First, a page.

March saw Crown at the forefront of the launch of the world’s first ever shaped can for the soft drinks market. A new ‘waisted’ easy-grip format can was developed for innovative energy drink manufacturer, Silver Arrow’s Spiked Silver product. Distributed across the UK, Germany, Denmark, Sweden, Israel and South Africa, this new can not only proved a world first, but also perfectly exemplified the unrivalled opportunities offered by shaped cans to communicate and ultimately enhance brand values through eye-catching and tactile design.

    A further pivotal development in the sector was to be the two-stage product development process, designed to revolutionise our promotional end offer. Under the new offer, Crown can now produce filled tabs, which can be coloured, incised or etched with a special laser application to create exceptionally high quality, finely detailed designs. This capability significantly increases the scope for promotional oppor-tunities afforded by cans. The use of lasers enables Crown to deliver fine detailed text – from images and logos to sequential numbers.

    This gives a much broader range of possibilities for promotional activities such as instant win type campaigns, tab collection schemes and tie in or co-branding promotions. The etching can be hidden or visible on the tab. This offers customers a unique way of differentiating their brands, both internally and externally.

    Looking further back, last year saw a revolutionary new self-heating can for coffee hit British supermarket shelves and this year will see efforts across the globe continue to develop a self-chilling counterpart.

    With soft drinks, manu-facturers increasingly mov-ing away from mass marketing and advertising to a more direct form of communication through packaging, the future for soft drinks in cans looks bright. With sales likely to be buoyant once again this year, the market is set to become one of the fastest growing worldwide.”

    Rexam Beverage Can is also adding to the developments in the can sector. At the end of 2001 it produced the first can in the Euro-pean market to incorporate coloured UV fluorescent ink with matt over-varnish for Britvic’s new 250ml Carbon energy drink.

    Other key de-velopments include a thermo-sensitive ink that changes colour when the can con-tents are cold enough to drink. Tactile inks and coatings are also in the pipeline

    to help differen-tiate premium brands while work on em-bossing and shaping and fluting con-tinues.

    Schmalbach-Lubeca, the first producer to offer asep-tic filling for cans, is plan-ning to instal an aseptic can filling line at Dutch dairy firm Refresco during mid-2003. It is claimed that this is will be the first unit of its type in the world to operate on a commercially relevant scale. The planned capacity is between 150-180M beverage cans a year. Customers will be able to use the patented technology to have functional drinks filled into steel or aluminium cans on a contract basis, eliminating the need for high capital investment.

    Plastics

    It is being suggested that plastics, particularly PET, may become the biggest threat to all material sectors in the soft drinks market. Pira figures reveal overall consumption of PET across soft drinks in key Western European markets to have grown by 71% between 1996 and 2001 to 49.3bn units. Increased consumption of carbonates and particularly bottled waters has been a major growth factor.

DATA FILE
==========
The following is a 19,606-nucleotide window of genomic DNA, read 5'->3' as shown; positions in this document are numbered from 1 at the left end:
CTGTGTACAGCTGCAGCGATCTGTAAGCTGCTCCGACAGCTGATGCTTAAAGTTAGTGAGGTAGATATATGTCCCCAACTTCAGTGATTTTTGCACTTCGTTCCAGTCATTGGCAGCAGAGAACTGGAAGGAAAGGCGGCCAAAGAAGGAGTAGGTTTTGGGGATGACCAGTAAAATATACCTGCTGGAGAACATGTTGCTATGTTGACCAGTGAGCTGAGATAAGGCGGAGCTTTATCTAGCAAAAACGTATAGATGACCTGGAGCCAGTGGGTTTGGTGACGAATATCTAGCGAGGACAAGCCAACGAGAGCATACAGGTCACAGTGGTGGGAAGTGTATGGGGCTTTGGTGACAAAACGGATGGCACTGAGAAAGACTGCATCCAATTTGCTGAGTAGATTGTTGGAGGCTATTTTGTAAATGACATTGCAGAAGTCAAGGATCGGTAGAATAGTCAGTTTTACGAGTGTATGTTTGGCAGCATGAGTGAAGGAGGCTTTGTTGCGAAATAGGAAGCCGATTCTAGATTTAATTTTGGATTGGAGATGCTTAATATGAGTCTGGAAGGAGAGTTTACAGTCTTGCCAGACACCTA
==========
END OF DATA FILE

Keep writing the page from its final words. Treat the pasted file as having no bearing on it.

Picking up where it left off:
As demand for carbonates begins to slow, usage levels will grow at a slower rate, although consumption is nevertheless set to reach 63.8bn units by 2006, representing an increase of 21% on 2001.

    Elopak marketing manager Peter Barnes explains the reasons for PET’s growing popularity.

    “Today PET possesses an array of packaging benefits, making it the most likely contender for drinks in the next decade:

  • Glass like, premium look

  • Extremely strong

  • Suffers no consumer complaints such as leakage and difficult opening

  • Recycling bottle to bottle makes closed loop for manufacture possible

  • Unique mouldable shapes permit brand individuality

  • Advanced closures – some brands even build their image around the closure, eg Robinsons Fruit Shoots
  • PET is now profiting from improvements in gas barriers, aseptic and hot filling techniques, oxygen scavenging plus excellent tamper evidence. Only milk is less able to benefit from this list, as it needs higher UV protection for its highly sensitive vitamins.

    But new product development in the long-life juice and soft drinks sectors is being liberated by an uninhibited use of PET aseptic and non-carbonated packaging.”

    Schmalbach-Lubeca is one company at the forefront of such developments. This Spring it del-ivered its first PET container for aseptically filled 100% fruit juice and juice/water mixes to Rapp’s Kelterei (Germany) and San Gemini (Italy).

    The process adapts multi-layer technology based on barriers already in use with PET beer bottles. It offers a shelf-life of up to nine months at ambient temper-atures.

    The company hopes to corner the growing market for aseptically filled fruit juices which are said to better retain vitamins and flavours than those that have undergone hot-filling.

    Another refreshing develop-ment is for Vilsa Mineralbrunnen which is launching an oxygen-enriched water. Schmalbach devel-oped a multi-layered PET container with passive barriers to maintain the high oxygen content.

    An advanced barrier material for PET has become available from Owens-Illinois Plastics Group, Food and Beverage Products. Named SurShield barrier, it is said to be 35-45% more effective at preventing permeation of carbon dioxide, compared to previous formu-lations.

    Its increased efficiency means less barrier material is needed, helping to reduce package costs. SurShield also opens up the possibility of a wider range of beverage products in smaller sized packages.

    An alternative to PET is emerging through the use of plastics additives from Milliken Chemical along with improvements in the ISBM process.

    The company claims that by adding its Millad 3988 Clarifying agent to PP it can produce comparable clarity and mechanical properties to PET at a lower cost. The process is suitable for hot-filled non-carbonated drinks.

    Milliken has begun an active programme with leading beverage companies around the world.

    Take up so far has been with mineral water companies in Asia and Latin America.

    It is now setting its sights on Europe and the USA.